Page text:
J. W. Carney, Jr. & Associates
Speak to an attorney today

What is 'hearsay' and why is it inadmissible in a felony trial?

Criminal trials are conducted according to strict procedural rules. One of the most important set of rules governs the admissibility in a trial of various types of evidence. These rules go by various names -- in Massachusetts, they are called the Guide to Evidence -- but they control the kinds of statements, exhibits and objects that can be presented to the jury in every type of trial, from felonies to minor traffic violations. One of the most complex rules is the so-called "hearsay rule."

Hearsay is a statement made by a person while that person is not testifying as a witness at trial and that is offered to prove the truth of the matter asserted in the statement. The main purpose of the hearsay rule is to preserve the adverse party's constitutional right to confront and question any witness call to testify against the party. A common example of hearsay is a witness who is called to testify that "Joe told me he committed the crime." If Joe is not in the courtroom, he cannot be cross-examined and the statement cannot be admitted into evidence to prove Joe's guilt.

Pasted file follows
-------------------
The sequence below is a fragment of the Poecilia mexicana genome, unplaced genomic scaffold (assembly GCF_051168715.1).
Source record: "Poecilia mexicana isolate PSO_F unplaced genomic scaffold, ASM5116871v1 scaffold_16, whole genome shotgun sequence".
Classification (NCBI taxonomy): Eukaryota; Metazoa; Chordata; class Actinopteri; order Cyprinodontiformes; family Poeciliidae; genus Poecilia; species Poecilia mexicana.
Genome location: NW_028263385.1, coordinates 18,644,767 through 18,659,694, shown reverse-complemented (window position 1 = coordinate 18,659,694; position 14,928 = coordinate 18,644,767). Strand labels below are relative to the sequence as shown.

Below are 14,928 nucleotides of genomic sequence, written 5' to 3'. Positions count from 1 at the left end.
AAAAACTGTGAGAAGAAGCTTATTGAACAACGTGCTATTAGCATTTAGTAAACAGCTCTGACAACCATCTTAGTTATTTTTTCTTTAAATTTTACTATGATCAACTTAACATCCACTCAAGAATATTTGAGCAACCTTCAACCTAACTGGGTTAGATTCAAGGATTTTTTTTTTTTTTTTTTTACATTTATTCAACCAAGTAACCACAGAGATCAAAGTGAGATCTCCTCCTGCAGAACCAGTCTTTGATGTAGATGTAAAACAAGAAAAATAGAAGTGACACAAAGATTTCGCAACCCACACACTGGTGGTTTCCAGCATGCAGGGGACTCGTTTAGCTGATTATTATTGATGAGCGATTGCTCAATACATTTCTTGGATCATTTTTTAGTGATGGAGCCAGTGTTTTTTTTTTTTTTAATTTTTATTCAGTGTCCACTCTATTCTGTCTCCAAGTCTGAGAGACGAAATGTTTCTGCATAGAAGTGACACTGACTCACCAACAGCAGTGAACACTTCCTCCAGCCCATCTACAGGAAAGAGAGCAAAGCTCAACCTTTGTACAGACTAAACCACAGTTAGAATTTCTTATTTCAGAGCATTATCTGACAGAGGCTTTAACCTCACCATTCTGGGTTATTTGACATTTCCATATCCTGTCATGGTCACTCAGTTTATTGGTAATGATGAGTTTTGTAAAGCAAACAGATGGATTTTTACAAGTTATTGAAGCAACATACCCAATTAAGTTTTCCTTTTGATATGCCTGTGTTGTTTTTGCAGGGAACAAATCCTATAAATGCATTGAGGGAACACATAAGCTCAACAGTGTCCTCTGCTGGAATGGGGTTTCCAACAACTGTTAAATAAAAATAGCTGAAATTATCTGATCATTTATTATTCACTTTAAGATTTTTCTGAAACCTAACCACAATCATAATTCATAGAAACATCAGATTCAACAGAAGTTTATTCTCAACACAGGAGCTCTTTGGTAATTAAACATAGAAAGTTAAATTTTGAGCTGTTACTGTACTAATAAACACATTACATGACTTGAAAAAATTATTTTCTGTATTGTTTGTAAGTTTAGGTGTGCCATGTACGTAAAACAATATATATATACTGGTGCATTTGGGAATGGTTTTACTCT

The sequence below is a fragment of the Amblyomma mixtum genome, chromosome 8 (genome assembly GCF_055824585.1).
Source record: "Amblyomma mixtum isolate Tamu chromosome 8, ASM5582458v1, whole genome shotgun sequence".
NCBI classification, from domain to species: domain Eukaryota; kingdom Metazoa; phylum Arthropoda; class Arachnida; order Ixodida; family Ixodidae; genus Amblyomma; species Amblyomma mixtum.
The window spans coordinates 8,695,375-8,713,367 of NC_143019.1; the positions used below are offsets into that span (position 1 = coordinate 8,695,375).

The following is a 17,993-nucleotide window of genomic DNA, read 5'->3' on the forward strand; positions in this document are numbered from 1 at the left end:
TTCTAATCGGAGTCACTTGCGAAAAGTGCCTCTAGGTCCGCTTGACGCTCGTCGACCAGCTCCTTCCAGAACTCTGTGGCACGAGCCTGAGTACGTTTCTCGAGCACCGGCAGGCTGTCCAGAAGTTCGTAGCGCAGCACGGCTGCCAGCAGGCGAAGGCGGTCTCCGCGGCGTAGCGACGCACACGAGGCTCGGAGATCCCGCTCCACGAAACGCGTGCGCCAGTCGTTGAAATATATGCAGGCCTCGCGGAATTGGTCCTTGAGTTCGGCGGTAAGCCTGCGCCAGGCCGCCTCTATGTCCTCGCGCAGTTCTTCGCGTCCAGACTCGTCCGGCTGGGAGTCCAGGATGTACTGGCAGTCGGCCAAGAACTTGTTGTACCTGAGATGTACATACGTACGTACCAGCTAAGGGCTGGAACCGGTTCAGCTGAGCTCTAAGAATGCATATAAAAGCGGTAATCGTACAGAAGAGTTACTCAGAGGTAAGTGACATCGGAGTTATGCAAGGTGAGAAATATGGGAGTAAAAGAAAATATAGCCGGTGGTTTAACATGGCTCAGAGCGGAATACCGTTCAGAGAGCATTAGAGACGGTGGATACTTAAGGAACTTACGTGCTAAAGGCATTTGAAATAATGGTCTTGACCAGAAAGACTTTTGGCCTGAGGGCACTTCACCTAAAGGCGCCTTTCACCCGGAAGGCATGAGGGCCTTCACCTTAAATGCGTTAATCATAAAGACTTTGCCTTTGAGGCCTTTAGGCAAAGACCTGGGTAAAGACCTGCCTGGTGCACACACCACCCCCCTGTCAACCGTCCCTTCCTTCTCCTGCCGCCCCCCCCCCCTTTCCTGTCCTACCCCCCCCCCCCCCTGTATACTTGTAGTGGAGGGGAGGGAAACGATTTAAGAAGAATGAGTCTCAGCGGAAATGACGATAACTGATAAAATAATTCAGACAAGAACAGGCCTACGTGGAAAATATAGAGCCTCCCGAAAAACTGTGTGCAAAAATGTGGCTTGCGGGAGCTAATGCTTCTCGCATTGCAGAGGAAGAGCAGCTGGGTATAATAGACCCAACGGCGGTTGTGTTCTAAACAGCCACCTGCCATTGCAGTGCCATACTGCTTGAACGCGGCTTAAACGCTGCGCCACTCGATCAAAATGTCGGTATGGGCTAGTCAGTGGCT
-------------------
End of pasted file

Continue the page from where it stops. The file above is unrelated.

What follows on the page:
The hearsay rule contains many qualifications and exceptions that are beyond the scope of this post. Nevertheless, some exceptions can be briefly mentioned. The statement of an adverse party is not hearsay. Some out-of-court statements are not offered to prove the truth of the matter asserted in the statement, and therefore are not considered hearsay. For example, "Joe told me not to tell anyone about the crime" is not hearsay because Joe's out-of-court statement is not factual. The statement is offered to prove what Joe said because that statement may reflect upon Joe's guilt.

A solid command of the rules of evidence is part of every criminal defense. Sometimes, the prosecutor's entire case rests upon a single hearsay statement. If the defense can persuade the judge to exclude that statement, the entire case against the defendant may collapse.

No Comments

Leave a comment
Comment Information
American College of Trial Lawyers The Best lawyers in America Superlawyers Boston Magazine Top 5 Attorneys Boston Bar Association

Tell Us About Your Legal Issue We respond within 24 hours

Bold labels are required.

Contact Information

The use of the Internet or this form for communication with the firm or any individual member of the firm does not establish an attorney-client relationship. Confidential or time-sensitive information should not be sent through this form.


Privacy Policy

email us for a response

Firm Contact Information

J. W. Carney, Jr. & Associates
20 Park Plaza
Suite 1405
Boston, MA 02116

Phone: 617-830-6760
Fax: 617-338-5587
Boston Law Office Map